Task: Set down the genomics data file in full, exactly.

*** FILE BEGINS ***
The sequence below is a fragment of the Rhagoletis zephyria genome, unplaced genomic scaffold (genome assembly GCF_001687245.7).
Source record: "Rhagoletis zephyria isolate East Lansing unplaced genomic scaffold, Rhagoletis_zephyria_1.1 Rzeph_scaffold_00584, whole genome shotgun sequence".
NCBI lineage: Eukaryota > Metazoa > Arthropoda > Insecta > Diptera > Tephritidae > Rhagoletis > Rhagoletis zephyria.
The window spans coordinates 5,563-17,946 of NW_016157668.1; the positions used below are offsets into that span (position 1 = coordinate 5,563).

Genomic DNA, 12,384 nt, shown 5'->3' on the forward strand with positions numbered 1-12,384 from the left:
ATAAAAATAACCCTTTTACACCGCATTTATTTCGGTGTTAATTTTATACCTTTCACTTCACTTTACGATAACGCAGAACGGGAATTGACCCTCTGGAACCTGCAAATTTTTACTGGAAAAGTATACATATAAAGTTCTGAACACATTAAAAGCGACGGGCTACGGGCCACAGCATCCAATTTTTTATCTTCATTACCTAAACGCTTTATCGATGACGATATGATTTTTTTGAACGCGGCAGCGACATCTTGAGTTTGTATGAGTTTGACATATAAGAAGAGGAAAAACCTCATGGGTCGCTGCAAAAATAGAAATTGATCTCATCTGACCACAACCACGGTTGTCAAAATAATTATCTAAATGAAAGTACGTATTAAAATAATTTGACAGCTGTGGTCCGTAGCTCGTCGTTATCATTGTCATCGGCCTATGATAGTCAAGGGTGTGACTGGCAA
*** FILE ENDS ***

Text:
The sequence below is a fragment of the Rhagoletis zephyria genome, unplaced genomic scaffold (genome assembly GCF_001687245.7).
Source record: "Rhagoletis zephyria isolate East Lansing unplaced genomic scaffold, Rhagoletis_zephyria_1.1 Rzeph_scaffold_00584, whole genome shotgun sequence".
NCBI lineage: Eukaryota > Metazoa > Arthropoda > Insecta > Diptera > Tephritidae > Rhagoletis > Rhagoletis zephyria.
The window spans coordinates 5,563-17,946 of NW_016157668.1; the positions used below are offsets into that span (position 1 = coordinate 5,563).

Genomic DNA, 12,384 nt, shown 5'->3' on the forward strand with positions numbered 1-12,384 from the left:
ATAAAAATAACCCTTTTACACCGCATTTATTTCGGTGTTAATTTTATACCTTTCACTTCACTTTACGATAACGCAGAACGGGAATTGACCCTCTGGAACCTGCAAATTTTTACTGGAAAAGTATACATATAAAGTTCTGAACACATTAAAAGCGACGGGCTACGGGCCACAGCATCCAATTTTTTATCTTCATTACCTAAACGCTTTATCGATGACGATATGATTTTTTTGAACGCGGCAGCGACATCTTGAGTTTGTATGAGTTTGACATATAAGAAGAGGAAAAACCTCATGGGTCGCTGCAAAAATAGAAATTGATCTCATCTGACCACAACCACGGTTGTCAAAATAATTATCTAAATGAAAGTACGTATTAAAATAATTTGACAGCTGTGGTCCGTAGCTCGTCGTTATCATTGTCATCGGCCTATGATAGTCAAGGGTGTGACTGGCAA